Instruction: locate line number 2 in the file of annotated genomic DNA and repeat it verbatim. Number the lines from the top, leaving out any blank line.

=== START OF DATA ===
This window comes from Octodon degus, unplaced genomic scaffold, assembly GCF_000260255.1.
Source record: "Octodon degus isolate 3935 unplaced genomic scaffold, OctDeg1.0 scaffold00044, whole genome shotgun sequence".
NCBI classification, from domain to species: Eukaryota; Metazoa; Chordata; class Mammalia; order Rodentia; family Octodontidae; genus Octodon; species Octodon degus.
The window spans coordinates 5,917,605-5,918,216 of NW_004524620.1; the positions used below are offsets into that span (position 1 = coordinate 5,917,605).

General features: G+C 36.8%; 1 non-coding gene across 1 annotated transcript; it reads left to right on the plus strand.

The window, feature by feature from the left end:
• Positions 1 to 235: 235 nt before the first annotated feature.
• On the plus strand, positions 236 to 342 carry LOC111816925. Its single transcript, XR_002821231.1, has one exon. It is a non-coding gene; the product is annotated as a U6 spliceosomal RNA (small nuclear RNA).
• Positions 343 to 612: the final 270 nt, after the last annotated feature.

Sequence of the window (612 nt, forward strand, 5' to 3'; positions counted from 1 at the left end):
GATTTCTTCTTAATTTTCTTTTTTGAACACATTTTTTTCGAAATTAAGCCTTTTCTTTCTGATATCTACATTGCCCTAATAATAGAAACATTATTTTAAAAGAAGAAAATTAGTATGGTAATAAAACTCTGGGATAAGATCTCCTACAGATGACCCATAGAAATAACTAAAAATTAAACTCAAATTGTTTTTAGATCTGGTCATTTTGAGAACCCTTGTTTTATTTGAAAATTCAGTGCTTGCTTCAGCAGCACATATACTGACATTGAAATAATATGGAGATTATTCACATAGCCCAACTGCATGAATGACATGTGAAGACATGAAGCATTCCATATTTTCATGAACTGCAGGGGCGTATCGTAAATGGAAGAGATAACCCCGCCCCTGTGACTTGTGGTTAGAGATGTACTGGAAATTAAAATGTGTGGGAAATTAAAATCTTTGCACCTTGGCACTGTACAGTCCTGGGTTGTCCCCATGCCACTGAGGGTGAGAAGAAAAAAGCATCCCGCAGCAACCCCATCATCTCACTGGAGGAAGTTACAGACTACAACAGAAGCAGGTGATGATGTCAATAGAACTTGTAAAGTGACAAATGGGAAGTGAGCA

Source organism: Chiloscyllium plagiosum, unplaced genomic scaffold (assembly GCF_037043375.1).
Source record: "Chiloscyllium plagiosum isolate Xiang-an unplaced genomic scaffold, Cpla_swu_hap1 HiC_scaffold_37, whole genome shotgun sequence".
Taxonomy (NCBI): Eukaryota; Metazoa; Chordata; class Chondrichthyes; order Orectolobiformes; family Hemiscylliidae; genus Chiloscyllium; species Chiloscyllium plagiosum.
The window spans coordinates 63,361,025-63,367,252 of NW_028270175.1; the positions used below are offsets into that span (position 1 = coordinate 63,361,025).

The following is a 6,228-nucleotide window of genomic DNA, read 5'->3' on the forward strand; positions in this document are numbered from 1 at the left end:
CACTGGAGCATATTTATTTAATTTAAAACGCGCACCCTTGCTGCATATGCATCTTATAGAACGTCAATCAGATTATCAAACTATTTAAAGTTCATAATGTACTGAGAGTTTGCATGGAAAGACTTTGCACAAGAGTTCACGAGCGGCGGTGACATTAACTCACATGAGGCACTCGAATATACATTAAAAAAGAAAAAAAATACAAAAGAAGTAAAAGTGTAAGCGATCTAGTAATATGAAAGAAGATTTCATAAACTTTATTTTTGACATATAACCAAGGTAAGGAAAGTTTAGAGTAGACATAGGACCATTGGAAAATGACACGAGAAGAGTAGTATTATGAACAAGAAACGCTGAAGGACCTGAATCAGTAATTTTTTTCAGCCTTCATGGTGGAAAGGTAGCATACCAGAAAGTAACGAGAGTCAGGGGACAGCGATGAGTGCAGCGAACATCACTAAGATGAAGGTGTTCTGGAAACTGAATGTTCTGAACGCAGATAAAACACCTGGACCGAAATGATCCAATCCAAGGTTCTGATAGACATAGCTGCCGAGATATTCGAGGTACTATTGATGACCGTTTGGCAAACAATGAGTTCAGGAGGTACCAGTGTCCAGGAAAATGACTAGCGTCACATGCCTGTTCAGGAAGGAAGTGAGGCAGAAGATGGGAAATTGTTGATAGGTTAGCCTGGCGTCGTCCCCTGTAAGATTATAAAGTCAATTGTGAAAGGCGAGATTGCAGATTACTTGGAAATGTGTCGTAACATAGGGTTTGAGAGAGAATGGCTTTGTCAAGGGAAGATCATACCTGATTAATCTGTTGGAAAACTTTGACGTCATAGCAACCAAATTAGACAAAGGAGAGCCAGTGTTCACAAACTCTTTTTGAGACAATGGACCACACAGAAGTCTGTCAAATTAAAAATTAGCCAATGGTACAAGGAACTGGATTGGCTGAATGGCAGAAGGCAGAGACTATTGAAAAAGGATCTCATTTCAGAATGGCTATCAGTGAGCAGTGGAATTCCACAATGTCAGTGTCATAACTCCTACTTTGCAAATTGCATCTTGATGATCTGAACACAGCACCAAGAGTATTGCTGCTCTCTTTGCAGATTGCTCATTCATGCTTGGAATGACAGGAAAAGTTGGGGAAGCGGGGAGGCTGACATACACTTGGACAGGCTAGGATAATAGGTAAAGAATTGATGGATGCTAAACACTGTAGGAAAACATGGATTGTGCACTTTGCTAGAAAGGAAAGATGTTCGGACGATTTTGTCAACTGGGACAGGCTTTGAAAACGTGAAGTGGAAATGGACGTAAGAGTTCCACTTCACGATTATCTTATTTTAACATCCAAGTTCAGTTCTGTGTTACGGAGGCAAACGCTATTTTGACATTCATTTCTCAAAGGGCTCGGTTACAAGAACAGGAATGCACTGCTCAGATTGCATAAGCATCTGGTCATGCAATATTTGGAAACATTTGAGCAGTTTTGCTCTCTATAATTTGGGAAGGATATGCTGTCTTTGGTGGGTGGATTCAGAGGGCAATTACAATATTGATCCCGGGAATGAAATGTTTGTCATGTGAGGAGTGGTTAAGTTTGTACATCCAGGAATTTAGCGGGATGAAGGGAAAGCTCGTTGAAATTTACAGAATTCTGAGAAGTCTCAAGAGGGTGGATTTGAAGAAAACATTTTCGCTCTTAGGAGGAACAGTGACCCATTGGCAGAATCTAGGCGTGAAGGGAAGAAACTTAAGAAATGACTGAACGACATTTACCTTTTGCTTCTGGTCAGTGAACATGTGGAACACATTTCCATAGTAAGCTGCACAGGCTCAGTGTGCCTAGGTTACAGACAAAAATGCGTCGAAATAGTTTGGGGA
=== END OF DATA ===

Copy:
Source record: "Octodon degus isolate 3935 unplaced genomic scaffold, OctDeg1.0 scaffold00044, whole genome shotgun sequence".